• Take a photo of your bike and its frame number just in case you ever have to report it missing or stolen. You can also add this information to the Bike Register: The National Cycle Database.
  • Security tags or IDs can be added.
  • Accept it is not a question of if, but when, you will be a victim of theft. Decide about how much you can afford to lose and have enough money set aside for replacement parts/bikes.


Repairing your Bike

bike repair van and bicycle outside department building
The Bike Doctor at the St Cross Buildings (Law Library and English Faculty Library)

The University has teamed up with two local companies – Oxford Mobile Cycle Repairs (OMCR) and Walton Street Cycles (WSC) – to provide staff with a mobile bike repair service for punctures, brakes, cables, gears and lights.

Labour is free for staff (although not for students), as long as you use the bike to travel to and from work or on University business. You must also show your University card when using the service and will need to leave a mobile number, so the mechanic can contact you when the bike is ready to collect. You will have to pay at the point of service for any parts your bike needs, but your mechanic will give you a quote before undertaking any work. 

A mobile mechanic is first-come-first-serve, so it is best to arrive early. The mobile mechanics may also leave early if they don’t have customers so it’s best to go before work and keep your phone handy in case they send you a message requesting the bike is collected. If you explain to your supervisor, they should allow you to drop off your bike in the morning and the mechanic can let you know by phone when they are finished with your bike. The mechanics may also offer to move the bike back to their shop in case you can’t pick it up when they move on. You can see a list of when the mobile bike mechanic has their drop in on the University site.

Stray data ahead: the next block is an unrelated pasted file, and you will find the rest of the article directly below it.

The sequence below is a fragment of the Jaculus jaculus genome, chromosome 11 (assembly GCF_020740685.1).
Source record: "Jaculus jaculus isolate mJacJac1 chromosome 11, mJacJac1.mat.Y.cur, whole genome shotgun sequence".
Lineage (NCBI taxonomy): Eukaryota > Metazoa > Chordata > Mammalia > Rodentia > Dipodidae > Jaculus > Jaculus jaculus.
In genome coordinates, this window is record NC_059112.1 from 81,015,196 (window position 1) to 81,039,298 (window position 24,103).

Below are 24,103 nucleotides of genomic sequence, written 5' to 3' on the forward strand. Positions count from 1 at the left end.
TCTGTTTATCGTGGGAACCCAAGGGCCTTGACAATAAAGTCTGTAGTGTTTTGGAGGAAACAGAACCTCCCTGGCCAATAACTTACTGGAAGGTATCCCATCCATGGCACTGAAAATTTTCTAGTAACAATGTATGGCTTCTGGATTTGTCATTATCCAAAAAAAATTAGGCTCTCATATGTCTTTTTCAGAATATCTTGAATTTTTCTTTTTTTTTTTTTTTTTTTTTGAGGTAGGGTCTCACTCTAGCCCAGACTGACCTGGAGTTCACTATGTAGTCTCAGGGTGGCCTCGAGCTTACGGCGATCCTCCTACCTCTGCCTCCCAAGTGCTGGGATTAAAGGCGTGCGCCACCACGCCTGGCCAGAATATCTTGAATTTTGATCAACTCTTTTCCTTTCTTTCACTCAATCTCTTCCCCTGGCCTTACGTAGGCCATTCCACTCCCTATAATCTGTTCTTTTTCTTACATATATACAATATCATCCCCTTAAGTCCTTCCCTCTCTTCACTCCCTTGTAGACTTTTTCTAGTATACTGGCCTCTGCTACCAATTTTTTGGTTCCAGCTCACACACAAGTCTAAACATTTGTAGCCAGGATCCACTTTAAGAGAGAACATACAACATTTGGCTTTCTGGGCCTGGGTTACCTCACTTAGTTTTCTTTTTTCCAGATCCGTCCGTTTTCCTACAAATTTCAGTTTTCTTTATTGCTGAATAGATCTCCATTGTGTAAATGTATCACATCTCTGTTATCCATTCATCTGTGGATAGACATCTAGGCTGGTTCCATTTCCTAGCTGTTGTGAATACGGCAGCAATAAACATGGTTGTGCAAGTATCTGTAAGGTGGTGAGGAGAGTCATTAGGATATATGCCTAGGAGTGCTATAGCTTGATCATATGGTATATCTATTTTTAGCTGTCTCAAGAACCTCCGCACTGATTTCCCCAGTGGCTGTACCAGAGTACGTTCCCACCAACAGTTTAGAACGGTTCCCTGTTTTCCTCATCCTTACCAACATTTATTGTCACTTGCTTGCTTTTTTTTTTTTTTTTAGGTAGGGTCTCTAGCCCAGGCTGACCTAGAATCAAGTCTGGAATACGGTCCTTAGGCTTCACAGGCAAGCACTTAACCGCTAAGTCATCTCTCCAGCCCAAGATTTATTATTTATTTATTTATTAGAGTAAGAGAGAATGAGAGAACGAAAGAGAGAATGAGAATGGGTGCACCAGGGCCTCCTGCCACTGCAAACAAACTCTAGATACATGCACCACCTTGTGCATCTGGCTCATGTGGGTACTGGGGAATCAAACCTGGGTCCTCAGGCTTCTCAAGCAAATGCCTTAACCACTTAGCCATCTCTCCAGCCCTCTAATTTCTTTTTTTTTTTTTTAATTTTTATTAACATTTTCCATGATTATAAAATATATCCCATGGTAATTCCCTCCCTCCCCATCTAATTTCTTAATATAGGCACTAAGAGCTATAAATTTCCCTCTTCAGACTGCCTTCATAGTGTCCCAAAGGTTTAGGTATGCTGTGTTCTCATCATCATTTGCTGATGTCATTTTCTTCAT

Remember: keeping your bike in good working order is important, especially if it is your primary mode of transport. A little bit of self-maintenance can go a long way. Get into the habit of checking your tyres are pumped at a high enough pressure (and within the limits they are designed for) and free from nicks and debris to avoid punctures; clean your wheel rims and make sure your brakes are also clean and provide sufficient stopping power; lubricate your chain regularly to keep it free from rust (and your lock too); and have any potential/minor issues with the frame, gears and other moving parts checked by a mechanic before they become a bigger problem and more expensive to fix. 


Cycling Safely

Cyclists on Catte Street. Credit: Tejvan Pettinger

With so many cars, other cyclists and tourists on the roads in Oxford, it is important that you know how to ride defensively and know the roads you commute on regularly. For example, know where pedestrians fail to pay attention, the blind spots at junctions, how to get safely to the front of traffic at lights and where the bike lanes end. You have to make yourself visible and be prepared to take up space on the road so drivers will not take chances. If you want to improve your confidence on the roads, Broken Spoke gives Oxford Uni staff up to 6 hours of free bike training for all different levels (just choose ‘Paid for by the University of Oxford’ on the booking form).